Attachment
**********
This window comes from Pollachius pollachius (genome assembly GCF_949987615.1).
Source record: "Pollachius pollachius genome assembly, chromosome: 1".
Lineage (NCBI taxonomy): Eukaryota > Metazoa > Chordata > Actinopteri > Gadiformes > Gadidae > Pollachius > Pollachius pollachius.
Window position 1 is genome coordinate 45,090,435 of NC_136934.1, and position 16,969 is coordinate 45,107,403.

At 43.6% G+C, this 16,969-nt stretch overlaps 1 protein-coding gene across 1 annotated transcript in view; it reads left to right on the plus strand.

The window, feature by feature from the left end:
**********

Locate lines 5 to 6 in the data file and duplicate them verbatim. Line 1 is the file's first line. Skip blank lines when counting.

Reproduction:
At 43.6% G+C, this 16,969-nt stretch overlaps 1 protein-coding gene across 1 annotated transcript in view; it reads left to right on the plus strand.

The window, feature by feature from the left end: